This is where I come back to my son not really being mine. In the end, we all will learn who we belong to. As I watched my firstborn infant son lying on my dying mother’s chest day after day, I could see that from both sides of life’s spectrum. We come into this world belonging to God, and then we can choose whether or not we accept His grace into our hearts to truly become his sons and daughters. As I looked upon my son Tripp’s face then, and as I look upon his, Bennett’s, and Luke’s to this day, my wish for all of my boys is the same.
I pray that they live their lives as sons of God.
That truly is what matters and that is all that can fulfill any hope or dream worth having. When we are willing to see our lives as the flash in the bucket of eternity that they truly are, we will see that each day is a step in our journey toward eternity, and those steps can only go one of two ways: towards God or away from Him. It is only through His grace that we can ever have a relationship with our amazing Lord, Savior, Father, and God, but it is our choice and our free will decision to accept that love or not.
That is my only hope for my sons – that they will live each day taking one more step, whether tiny or large, toward God and the path He has written on their hearts. If they do that, I know that they will make me prouder and happier than any dream my narrow mind could conjure.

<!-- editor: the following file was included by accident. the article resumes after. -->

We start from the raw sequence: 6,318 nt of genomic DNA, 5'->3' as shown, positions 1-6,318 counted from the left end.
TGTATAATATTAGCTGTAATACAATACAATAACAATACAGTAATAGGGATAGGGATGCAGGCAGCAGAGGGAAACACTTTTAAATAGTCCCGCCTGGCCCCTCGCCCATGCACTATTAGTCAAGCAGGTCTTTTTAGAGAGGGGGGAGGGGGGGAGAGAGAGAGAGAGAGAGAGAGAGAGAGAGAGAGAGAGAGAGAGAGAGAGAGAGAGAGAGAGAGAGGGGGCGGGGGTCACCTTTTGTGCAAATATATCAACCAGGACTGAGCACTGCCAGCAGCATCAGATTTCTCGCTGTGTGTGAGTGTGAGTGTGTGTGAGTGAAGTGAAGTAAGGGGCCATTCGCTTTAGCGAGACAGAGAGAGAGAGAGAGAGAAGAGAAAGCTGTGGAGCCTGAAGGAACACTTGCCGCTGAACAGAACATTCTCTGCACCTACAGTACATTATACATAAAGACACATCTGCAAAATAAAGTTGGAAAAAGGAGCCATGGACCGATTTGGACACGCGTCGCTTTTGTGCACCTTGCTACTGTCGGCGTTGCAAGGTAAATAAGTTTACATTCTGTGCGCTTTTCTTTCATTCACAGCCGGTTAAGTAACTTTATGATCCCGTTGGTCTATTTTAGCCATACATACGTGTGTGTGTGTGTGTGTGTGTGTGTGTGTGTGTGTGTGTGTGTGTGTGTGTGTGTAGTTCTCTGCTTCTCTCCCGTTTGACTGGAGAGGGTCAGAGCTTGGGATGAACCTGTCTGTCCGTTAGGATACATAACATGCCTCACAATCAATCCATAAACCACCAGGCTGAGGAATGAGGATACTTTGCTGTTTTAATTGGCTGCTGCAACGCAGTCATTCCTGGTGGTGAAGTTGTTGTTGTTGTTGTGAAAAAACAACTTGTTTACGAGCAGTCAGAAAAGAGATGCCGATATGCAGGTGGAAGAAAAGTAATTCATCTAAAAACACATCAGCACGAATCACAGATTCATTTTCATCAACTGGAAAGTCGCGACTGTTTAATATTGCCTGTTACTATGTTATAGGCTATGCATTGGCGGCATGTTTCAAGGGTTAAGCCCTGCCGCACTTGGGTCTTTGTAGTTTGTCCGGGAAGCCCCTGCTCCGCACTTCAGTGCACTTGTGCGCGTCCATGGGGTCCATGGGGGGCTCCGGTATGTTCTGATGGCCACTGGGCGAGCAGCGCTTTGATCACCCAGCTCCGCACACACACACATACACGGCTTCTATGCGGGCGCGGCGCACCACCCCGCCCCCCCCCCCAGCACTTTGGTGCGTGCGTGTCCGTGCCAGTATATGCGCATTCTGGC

In honor of Luke, I would like to share some verses that I read after he was born. Both stress the importance of faith.
Luke 7:2-10 – “Now a centurion had a slave who was dear to him, who was sick and at the point of death. When he heard of Jesus, he sent to him elders of the Jews, asking him to come and heal his slave. And when they came to Jesus, they besought him earnestly, saying, “He is worthy to have you do this for him, for he loves our nation, and he built us our synagogue.” And Jesus went with them. When he was not far from the house, the centurion sent friends to him, saying to him, “Lord, do not trouble yourself, for I am not worthy to have you come under my roof; therefore I did not presume to come to you. But say the word, and let my servant be healed. For I am a man set under authority, with soldiers under me: and I say to one, ‘Go,’ and he goes; and to another, ‘Come,’ and he comes; and to my slave, ‘Do this,’ and he does it.” When Jesus heard this he marveled at him, and turned and said to the multitude that followed him, “I tell you, not even in Israel have I found such faith.” And when those who had been sent returned to the house, they found the slave well.”
Luke 8:6 (8:4-8) – “And when a great crowd came together and people from town after town came to [Jesus], he said in a parable: “A sower went out to sow his seed; and as he sowed, some fell along the path, and was trodden under foot, and the birds of the air devoured it. And some fell on the rock; and as it grew up, it withered away, because it had no moisture. And some fell among thorns; and the thorns grew with it and choked it. And some fell into good soil and grew, and yielded a hundredfold.” As he said this, he called out, “He who has ears to hear, let him hear.”